One way to start removing the barriers to integration is to take a different approach to reporting practice results. Rather than reporting the results in terms of just losses or loss per physician, report practice performance including offsets from the hospital because of practice ownership. Hospital executives need to understand the impact on revenue of moving the physician ancillary procedures from their office income statement to the hospital income statement. They also should consider the impact of increased hospital payer rates offset by lowering access rates for ordinary established office visits. Rather than reporting the practice results separately from the hospital results, combine them to look at service or product line margins and the roles the practice, inpatients and outpatients play in those results.
A new view on reporting can refocus board conversations on how the combined entities are working together to create value and identify more meaningful areas for improvement.
A robust reporting system alone won't magically fix the physician integration problem; it will only help to provide a more informative guide on how and where to make improvements. Serious progress toward goals can't happen without the full partnership of physicians. Of course, physicians and hospital executives are not known for seeing eye-to-eye. However, health care organizations no longer can afford this conflict. Here again, data can be the bridge that connects the two islands.
Data can be the common language when executives and physicians talk, but they come at it from two different perspectives. Executives must understand the importance of data transparency in building trust with physicians; meanwhile, the more physicians understand the methodology behind the numbers, the more credibility they'll give the data. It's not enough to throw out numbers or question them without giving context on how they are calculated.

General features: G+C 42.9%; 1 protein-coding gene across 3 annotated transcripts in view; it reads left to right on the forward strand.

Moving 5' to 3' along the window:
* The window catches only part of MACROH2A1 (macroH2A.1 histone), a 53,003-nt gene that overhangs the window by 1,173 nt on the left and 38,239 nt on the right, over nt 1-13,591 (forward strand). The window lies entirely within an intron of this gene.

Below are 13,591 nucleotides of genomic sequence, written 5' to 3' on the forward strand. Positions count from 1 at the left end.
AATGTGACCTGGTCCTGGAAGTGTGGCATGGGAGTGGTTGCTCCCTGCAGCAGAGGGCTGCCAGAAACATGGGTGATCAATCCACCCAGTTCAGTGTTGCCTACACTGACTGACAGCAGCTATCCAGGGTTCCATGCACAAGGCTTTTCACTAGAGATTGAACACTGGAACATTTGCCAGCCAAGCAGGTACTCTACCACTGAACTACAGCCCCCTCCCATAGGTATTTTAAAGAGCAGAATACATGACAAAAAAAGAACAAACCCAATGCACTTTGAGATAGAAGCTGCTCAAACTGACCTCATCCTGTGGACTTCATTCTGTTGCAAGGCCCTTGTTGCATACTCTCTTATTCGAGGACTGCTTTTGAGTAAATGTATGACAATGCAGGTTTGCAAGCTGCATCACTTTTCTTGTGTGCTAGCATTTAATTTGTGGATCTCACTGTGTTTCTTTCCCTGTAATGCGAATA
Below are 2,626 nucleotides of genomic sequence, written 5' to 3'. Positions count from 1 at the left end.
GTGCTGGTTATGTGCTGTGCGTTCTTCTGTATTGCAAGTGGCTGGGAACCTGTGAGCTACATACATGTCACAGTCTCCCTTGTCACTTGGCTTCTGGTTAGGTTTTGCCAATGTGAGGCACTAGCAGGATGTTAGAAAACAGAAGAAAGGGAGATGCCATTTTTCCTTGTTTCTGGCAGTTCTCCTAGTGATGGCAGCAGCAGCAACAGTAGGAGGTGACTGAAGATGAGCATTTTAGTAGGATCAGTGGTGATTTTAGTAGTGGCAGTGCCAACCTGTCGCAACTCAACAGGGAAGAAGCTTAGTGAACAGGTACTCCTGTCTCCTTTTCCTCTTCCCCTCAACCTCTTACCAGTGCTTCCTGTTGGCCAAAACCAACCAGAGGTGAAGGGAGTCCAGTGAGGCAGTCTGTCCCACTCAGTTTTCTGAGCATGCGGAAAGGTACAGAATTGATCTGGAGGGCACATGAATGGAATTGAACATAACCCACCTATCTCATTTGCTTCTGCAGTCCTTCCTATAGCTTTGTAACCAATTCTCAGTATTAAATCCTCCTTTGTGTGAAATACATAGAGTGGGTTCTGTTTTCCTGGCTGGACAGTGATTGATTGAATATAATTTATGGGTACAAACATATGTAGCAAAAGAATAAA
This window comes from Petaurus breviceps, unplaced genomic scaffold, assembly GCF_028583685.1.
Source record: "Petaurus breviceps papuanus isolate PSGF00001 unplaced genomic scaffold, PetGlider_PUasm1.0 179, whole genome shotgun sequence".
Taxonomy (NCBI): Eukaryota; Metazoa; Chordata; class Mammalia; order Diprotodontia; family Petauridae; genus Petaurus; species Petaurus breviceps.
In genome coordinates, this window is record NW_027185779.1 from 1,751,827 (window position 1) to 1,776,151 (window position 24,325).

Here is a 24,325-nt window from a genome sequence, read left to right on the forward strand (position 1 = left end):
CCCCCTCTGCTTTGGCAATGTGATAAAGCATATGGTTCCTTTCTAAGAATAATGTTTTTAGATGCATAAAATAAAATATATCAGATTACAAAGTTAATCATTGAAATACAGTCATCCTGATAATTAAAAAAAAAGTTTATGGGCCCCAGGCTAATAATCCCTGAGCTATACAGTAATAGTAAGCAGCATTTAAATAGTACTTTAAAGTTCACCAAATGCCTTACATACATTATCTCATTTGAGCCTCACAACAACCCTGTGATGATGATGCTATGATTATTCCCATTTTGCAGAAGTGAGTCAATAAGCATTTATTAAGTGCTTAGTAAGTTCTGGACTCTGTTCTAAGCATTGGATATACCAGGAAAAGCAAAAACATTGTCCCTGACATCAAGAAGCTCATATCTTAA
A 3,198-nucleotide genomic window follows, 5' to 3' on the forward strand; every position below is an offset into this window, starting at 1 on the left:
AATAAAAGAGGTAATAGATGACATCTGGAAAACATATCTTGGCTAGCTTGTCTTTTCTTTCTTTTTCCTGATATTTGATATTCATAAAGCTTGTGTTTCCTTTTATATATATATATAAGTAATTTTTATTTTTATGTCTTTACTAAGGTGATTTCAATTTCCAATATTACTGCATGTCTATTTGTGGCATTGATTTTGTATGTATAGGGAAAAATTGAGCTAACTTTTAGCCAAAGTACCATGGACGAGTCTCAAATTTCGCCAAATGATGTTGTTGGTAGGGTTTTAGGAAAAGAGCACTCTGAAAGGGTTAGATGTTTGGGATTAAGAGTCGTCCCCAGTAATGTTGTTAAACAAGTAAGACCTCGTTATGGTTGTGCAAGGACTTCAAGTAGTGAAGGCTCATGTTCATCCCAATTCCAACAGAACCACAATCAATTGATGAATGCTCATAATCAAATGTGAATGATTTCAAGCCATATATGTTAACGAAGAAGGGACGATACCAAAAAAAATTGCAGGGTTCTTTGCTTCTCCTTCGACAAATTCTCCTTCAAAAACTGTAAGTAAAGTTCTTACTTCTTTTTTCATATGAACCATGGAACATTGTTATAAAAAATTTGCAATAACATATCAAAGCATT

Physicians aren't the only ones who need to be fully engaged. Board members accustomed to asking for — and getting — only an overview should reframe their thinking and demand to see the data. There is a wealth of business intelligence that resides in hospital databases, but so much of it lies untapped for critical decision-making. This will create a common language from top to bottom, and drive a culture where data become the foundation of every critical decision.
Time for Change
Numerous factors are forcing health care providers to develop a more holistic picture of a patient's care across multiple providers. Once executives stop fretting about the physician-practice cost factor, they can open the door to assessing and affecting real change around quality and patient outcomes. Change must be initiated at the top of the house by setting the right approach and using data to engage physicians in becoming partners in the process. Those hospitals that can leverage their data effectively to truly integrate employed physicians into the bigger picture will win.
Rick Carter (firstname.lastname@example.org) is president and senior consultant of Equation Consulting, Salt Lake City.
Sidebar - The Big Picture